pitch gauge, prop jigs, and more

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klastyioer
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pitch gauge, prop jigs, and more

Post by klastyioer » March 7th, 2019, 4:07 pm

so i still dont really get how to make a useable pitch jig as of now. what i have currently is a piece of wood that has a sheet of foam board on it. i purchased a ff pitch gauge and used everything on it except the part that i believe one had a default bearing on it (took it off). we attached this to a piece of balsa wood thats been treated to have pins be able to be pushed in it without the wood splitting cracking etc. so its a ff pitch gauge glued at a 90 degree angle to a piece of treated balsa so that the gauge sits up right and the mechanism can be pushed into the foam board and move forward or back, its a classic sliding mechanism but without the sliding. theres also a thicc piece of balsa thats glued upright at the base of the jig that has a bearing attached to it (harlan). its glued so that when a prop is attached, it sits upright and the spars are able to be level to the table. the part i dont get, however is how to attach the blades to the spars, how exactly to make durable spars (size density and all that), and how to accurately glue the blades onto the spars to get each size at the right pitch. any suggestions?
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Re: pitch gauge, prop jigs, and more

Post by bjt4888 » March 7th, 2019, 5:06 pm

Klast,

See the video in my post in this 2015 thread. Note that blade mounting is at 1:03 (one hour, three minutes) in the video. Jump to this section.

viewtopic.php?f=191&t=6085&start=105

Also see pictures of one of my pitch setting and blade mounting jigs in this 2015 thread. I am out this evening and can post more info tomorrow.

Brian T

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Re: pitch gauge, prop jigs, and more

Post by klastyioer » March 7th, 2019, 5:25 pm

bjt4888 wrote:Klast,

See the video in my post in this 2015 thread. Note that blade mounting is at 1:03 (one hour, three minutes) in the video. Jump to this section.

viewtopic.php?f=191&t=6085&start=105

Also see pictures of one of my pitch setting and blade mounting jigs in this 2015 thread. I am out this evening and can post more info tomorrow.

Brian T
okay thank you!
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Re: pitch gauge, prop jigs, and more

Post by bjt4888 » March 7th, 2019, 7:45 pm

K,

The prop assembly jig pictured in the link above can also be flipped 180 degrees so that the front of the blades face up, this would be a more typical configuration. My “upside down” jig in the picture was originally for EZB propellers that typically have the blade spar running down the center of the blade (symmetrical propellers).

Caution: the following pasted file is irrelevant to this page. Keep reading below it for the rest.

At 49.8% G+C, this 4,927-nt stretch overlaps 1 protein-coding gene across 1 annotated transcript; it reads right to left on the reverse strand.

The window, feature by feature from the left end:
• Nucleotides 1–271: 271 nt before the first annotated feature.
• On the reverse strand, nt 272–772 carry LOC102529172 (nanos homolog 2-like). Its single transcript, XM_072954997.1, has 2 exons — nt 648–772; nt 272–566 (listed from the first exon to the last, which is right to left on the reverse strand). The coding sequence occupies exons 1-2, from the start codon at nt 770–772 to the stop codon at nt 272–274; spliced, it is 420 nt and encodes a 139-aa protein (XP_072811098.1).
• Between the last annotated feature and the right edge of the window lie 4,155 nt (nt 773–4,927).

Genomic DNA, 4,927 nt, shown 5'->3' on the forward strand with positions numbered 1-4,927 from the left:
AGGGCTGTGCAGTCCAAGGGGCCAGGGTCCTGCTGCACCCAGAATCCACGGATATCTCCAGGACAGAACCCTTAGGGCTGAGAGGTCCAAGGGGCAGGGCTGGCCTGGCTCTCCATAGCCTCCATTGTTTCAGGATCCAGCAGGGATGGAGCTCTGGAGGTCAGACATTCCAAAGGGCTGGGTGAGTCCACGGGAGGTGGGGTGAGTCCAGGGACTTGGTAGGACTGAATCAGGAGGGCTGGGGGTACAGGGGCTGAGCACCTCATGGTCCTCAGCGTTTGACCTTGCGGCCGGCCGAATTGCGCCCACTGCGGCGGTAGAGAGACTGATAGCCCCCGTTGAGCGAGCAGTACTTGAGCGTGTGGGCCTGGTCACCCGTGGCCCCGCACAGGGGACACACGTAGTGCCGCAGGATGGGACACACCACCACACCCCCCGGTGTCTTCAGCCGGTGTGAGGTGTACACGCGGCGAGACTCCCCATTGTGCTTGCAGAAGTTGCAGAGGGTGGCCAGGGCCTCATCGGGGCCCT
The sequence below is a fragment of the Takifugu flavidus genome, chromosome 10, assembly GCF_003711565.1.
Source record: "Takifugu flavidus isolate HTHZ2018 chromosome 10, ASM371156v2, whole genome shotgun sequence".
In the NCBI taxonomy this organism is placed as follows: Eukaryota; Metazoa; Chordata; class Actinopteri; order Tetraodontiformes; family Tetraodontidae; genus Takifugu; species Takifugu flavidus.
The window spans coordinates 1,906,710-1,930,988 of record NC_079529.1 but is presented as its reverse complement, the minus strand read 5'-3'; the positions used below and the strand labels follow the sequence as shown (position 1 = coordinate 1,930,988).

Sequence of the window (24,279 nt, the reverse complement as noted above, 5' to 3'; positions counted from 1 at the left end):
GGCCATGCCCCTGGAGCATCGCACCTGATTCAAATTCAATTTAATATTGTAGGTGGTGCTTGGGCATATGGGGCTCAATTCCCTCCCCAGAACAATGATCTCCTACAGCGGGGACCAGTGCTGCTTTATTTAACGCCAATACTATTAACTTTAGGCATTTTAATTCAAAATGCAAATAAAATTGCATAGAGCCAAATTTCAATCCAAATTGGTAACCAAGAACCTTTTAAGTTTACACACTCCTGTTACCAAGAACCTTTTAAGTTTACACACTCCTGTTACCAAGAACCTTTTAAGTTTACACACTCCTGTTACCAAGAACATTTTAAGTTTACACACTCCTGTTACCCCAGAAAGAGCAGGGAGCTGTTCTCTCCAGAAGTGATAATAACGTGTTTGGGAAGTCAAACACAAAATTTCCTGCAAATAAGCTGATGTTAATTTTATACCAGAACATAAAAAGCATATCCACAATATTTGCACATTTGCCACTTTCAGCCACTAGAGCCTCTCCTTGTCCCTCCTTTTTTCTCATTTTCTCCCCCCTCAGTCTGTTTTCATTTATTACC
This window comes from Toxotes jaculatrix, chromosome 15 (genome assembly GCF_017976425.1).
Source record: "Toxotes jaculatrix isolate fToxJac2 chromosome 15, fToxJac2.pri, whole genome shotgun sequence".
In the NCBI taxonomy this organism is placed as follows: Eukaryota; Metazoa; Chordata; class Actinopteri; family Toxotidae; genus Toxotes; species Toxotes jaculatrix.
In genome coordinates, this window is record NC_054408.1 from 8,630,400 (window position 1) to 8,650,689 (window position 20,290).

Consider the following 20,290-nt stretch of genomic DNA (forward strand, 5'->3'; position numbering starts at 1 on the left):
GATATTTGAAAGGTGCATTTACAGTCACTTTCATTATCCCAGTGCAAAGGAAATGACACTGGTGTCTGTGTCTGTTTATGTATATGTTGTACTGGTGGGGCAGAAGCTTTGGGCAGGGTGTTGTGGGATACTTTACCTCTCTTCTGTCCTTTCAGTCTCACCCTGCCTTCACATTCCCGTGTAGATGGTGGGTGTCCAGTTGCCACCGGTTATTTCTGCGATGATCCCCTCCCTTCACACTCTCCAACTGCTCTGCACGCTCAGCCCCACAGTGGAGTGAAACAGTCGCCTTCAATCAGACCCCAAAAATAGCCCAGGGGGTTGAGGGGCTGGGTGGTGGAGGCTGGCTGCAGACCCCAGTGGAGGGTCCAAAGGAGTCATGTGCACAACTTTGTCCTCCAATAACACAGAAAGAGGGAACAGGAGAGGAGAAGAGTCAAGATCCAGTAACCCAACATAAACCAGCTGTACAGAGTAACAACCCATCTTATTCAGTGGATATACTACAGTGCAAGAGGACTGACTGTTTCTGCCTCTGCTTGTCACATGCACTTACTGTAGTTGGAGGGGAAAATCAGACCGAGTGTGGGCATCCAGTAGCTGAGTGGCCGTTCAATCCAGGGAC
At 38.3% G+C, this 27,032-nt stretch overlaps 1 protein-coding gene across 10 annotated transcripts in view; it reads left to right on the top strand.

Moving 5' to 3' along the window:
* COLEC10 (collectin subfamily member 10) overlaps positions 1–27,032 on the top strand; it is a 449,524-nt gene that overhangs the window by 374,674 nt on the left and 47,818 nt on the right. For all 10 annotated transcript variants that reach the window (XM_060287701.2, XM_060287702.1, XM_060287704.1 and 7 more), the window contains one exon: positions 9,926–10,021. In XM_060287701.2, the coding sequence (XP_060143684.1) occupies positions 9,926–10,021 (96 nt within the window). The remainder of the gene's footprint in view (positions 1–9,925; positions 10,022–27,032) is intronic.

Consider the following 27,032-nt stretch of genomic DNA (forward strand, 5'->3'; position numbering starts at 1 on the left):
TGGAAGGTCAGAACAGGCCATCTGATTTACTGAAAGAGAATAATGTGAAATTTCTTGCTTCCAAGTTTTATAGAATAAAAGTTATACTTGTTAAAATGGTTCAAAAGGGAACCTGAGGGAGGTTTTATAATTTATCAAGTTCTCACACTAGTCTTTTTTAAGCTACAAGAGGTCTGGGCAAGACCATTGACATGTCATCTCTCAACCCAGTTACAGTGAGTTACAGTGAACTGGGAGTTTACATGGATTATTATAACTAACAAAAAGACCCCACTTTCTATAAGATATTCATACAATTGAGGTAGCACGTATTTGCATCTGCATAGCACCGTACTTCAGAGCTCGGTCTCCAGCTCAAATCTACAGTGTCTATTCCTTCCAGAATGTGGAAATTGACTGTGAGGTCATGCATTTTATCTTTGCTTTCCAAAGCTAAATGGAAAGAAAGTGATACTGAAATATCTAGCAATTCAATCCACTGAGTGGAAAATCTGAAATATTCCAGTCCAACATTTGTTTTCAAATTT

WS propellers will typically have the spar on the trailing edge of the blade as this is pretty standard for a flaring propeller. A “right side up” jig is probably better for WS. If the 45 degree blade angle part of the jig is a little wider piece of wood, like 1/4”, you can tape the blade onto it to hold the blade in position for gluing to the spar.

Attaching the blade to the spar is a “fiddly” step, there’s no way around this that I know of. I usually attach the blade (once it’s oriented correctly and taped to the jig) with one dot of CA at the tip of the spar. Then I’ll carefully align everything and attach the base of the blade to the spar. Then add a few more drops of glue along the spar to attach the blade more securely.

Brian T

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Re: pitch gauge, prop jigs, and more

Post by klastyioer » March 8th, 2019, 7:19 am

bjt4888 wrote:K,

The prop assembly jig pictured in the link above can also be flipped 180 degrees so that the front of the blades face up, this would be a more typical configuration. My “upside down” jig in the picture was originally for EZB propellers that typically have the blade spar running down the center of the blade (symmetrical propellers).

WS propellers will typically have the spar on the trailing edge of the blade as this is pretty standard for a flaring propeller. A “right side up” jig is probably better for WS. If the 45 degree blade angle part of the jig is a little wider piece of wood, like 1/4”, you can tape the blade onto it to hold the blade in position for gluing to the spar.

Attaching the blade to the spar is a “fiddly” step, there’s no way around this that I know of. I usually attach the blade (once it’s oriented correctly and taped to the jig) with one dot of CA at the tip of the spar. Then I’ll carefully align everything and attach the base of the blade to the spar. Then add a few more drops of glue along the spar to attach the blade more securely.

Brian T
okay cool thats what ive been doing
thanks again
it's not about the medals; go out there and have fun. make progress, learn a few things and have one heck of a time; that's all that matters.

Check out Klastyioer's Userpage!

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